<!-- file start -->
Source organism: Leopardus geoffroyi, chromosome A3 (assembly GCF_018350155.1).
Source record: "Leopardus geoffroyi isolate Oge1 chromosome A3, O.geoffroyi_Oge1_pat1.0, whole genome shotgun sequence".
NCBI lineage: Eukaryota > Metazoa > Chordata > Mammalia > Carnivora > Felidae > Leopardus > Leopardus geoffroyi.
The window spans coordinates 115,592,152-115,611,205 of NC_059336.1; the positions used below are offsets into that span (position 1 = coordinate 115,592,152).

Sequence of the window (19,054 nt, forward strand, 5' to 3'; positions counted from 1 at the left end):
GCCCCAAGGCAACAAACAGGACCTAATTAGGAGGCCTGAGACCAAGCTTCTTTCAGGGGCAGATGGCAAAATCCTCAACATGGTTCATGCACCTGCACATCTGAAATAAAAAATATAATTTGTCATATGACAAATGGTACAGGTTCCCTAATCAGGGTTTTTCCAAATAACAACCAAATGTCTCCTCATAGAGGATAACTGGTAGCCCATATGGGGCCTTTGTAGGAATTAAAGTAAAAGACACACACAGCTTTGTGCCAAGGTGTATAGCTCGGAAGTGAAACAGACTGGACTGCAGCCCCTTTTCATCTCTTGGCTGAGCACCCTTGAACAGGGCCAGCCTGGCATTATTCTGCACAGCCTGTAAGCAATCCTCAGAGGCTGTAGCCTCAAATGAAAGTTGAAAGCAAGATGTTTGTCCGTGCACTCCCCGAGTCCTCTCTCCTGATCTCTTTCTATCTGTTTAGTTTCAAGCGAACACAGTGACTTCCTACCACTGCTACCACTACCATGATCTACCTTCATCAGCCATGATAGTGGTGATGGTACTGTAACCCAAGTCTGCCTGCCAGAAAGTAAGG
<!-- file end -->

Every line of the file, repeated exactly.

Source organism: Leopardus geoffroyi, chromosome A3 (assembly GCF_018350155.1).
Source record: "Leopardus geoffroyi isolate Oge1 chromosome A3, O.geoffroyi_Oge1_pat1.0, whole genome shotgun sequence".
NCBI lineage: Eukaryota > Metazoa > Chordata > Mammalia > Carnivora > Felidae > Leopardus > Leopardus geoffroyi.
The window spans coordinates 115,592,152-115,611,205 of NC_059336.1; the positions used below are offsets into that span (position 1 = coordinate 115,592,152).

Sequence of the window (19,054 nt, forward strand, 5' to 3'; positions counted from 1 at the left end):
GCCCCAAGGCAACAAACAGGACCTAATTAGGAGGCCTGAGACCAAGCTTCTTTCAGGGGCAGATGGCAAAATCCTCAACATGGTTCATGCACCTGCACATCTGAAATAAAAAATATAATTTGTCATATGACAAATGGTACAGGTTCCCTAATCAGGGTTTTTCCAAATAACAACCAAATGTCTCCTCATAGAGGATAACTGGTAGCCCATATGGGGCCTTTGTAGGAATTAAAGTAAAAGACACACACAGCTTTGTGCCAAGGTGTATAGCTCGGAAGTGAAACAGACTGGACTGCAGCCCCTTTTCATCTCTTGGCTGAGCACCCTTGAACAGGGCCAGCCTGGCATTATTCTGCACAGCCTGTAAGCAATCCTCAGAGGCTGTAGCCTCAAATGAAAGTTGAAAGCAAGATGTTTGTCCGTGCACTCCCCGAGTCCTCTCTCCTGATCTCTTTCTATCTGTTTAGTTTCAAGCGAACACAGTGACTTCCTACCACTGCTACCACTACCATGATCTACCTTCATCAGCCATGATAGTGGTGATGGTACTGTAACCCAAGTCTGCCTGCCAGAAAGTAAGG